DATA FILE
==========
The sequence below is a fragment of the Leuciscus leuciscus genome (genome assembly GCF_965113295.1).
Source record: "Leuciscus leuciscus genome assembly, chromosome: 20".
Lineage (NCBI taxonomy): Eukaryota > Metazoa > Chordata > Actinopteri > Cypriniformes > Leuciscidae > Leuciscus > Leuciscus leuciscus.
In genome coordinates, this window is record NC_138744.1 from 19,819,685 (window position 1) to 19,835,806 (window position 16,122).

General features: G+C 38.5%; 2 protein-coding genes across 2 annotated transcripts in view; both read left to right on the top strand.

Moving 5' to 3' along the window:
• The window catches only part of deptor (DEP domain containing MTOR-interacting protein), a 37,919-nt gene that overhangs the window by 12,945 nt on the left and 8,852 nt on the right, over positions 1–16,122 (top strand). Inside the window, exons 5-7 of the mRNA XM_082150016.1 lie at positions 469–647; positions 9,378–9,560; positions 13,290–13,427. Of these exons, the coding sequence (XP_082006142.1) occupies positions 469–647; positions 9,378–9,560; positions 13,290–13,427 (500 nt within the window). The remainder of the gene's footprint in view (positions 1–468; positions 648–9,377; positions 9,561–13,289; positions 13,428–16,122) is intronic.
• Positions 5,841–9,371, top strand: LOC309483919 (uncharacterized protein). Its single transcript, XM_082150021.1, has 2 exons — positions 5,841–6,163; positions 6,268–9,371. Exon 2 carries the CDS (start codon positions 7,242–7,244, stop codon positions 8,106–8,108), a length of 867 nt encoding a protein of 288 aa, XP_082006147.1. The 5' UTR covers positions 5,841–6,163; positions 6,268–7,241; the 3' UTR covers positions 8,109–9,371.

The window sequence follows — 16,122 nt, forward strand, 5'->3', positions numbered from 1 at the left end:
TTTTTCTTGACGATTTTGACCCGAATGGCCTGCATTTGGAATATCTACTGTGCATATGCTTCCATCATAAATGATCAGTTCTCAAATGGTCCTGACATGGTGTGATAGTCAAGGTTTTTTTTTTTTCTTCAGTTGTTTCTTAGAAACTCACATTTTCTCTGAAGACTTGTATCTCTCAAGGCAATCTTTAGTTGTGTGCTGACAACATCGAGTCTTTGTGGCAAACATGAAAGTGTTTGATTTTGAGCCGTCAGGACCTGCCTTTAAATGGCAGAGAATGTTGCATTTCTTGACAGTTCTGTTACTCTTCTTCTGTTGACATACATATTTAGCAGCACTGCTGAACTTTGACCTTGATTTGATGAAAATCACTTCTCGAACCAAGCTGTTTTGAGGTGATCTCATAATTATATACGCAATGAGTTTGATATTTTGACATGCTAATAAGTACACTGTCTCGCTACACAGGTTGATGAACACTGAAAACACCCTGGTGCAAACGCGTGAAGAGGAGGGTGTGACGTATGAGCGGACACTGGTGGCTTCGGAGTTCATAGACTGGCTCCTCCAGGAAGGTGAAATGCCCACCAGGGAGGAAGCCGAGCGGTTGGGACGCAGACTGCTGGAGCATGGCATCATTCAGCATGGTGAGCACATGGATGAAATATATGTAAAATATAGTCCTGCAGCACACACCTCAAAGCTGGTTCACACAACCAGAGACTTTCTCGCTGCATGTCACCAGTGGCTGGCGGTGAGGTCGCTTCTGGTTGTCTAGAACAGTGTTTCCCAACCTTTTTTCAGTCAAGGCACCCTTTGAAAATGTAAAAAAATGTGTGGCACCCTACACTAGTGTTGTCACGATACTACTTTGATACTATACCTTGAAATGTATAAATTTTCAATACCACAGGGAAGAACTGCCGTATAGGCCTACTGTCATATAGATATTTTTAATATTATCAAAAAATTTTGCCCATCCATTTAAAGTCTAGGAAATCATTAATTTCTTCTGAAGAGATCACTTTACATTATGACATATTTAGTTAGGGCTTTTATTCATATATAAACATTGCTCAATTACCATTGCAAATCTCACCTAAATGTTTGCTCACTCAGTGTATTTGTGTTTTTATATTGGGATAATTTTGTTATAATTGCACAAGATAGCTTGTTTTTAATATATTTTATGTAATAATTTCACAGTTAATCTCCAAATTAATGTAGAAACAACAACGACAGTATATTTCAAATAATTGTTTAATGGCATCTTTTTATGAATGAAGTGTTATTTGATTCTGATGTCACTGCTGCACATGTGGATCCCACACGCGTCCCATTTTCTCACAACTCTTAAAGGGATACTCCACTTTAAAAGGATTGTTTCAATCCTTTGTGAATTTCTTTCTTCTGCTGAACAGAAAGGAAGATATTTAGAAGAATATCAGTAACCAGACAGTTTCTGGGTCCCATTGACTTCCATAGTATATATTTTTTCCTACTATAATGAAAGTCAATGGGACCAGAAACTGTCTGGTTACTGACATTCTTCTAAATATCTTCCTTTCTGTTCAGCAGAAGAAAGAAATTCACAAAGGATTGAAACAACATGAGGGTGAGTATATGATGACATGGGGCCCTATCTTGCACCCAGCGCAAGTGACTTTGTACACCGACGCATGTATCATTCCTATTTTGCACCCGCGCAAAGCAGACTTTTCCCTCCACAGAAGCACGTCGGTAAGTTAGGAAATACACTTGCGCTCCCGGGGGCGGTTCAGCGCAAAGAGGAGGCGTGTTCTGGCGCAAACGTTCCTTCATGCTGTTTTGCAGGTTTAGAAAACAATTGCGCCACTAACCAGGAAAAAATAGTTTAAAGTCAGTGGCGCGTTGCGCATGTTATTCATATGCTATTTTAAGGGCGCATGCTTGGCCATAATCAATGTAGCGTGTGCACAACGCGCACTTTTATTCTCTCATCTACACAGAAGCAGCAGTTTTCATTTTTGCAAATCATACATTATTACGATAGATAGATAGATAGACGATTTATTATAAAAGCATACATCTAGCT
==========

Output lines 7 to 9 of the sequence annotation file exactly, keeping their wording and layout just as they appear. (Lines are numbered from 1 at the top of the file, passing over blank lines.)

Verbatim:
• The window catches only part of deptor (DEP domain containing MTOR-interacting protein), a 37,919-nt gene that overhangs the window by 12,945 nt on the left and 8,852 nt on the right, over positions 1–16,122 (top strand). Inside the window, exons 5-7 of the mRNA XM_082150016.1 lie at positions 469–647; positions 9,378–9,560; positions 13,290–13,427. Of these exons, the coding sequence (XP_082006142.1) occupies positions 469–647; positions 9,378–9,560; positions 13,290–13,427 (500 nt within the window). The remainder of the gene's footprint in view (positions 1–468; positions 648–9,377; positions 9,561–13,289; positions 13,428–16,122) is intronic.
• Positions 5,841–9,371, top strand: LOC309483919 (uncharacterized protein). Its single transcript, XM_082150021.1, has 2 exons — positions 5,841–6,163; positions 6,268–9,371. Exon 2 carries the CDS (start codon positions 7,242–7,244, stop codon positions 8,106–8,108), a length of 867 nt encoding a protein of 288 aa, XP_082006147.1. The 5' UTR covers positions 5,841–6,163; positions 6,268–7,241; the 3' UTR covers positions 8,109–9,371.

The window sequence follows — 16,122 nt, forward strand, 5'->3', positions numbered from 1 at the left end: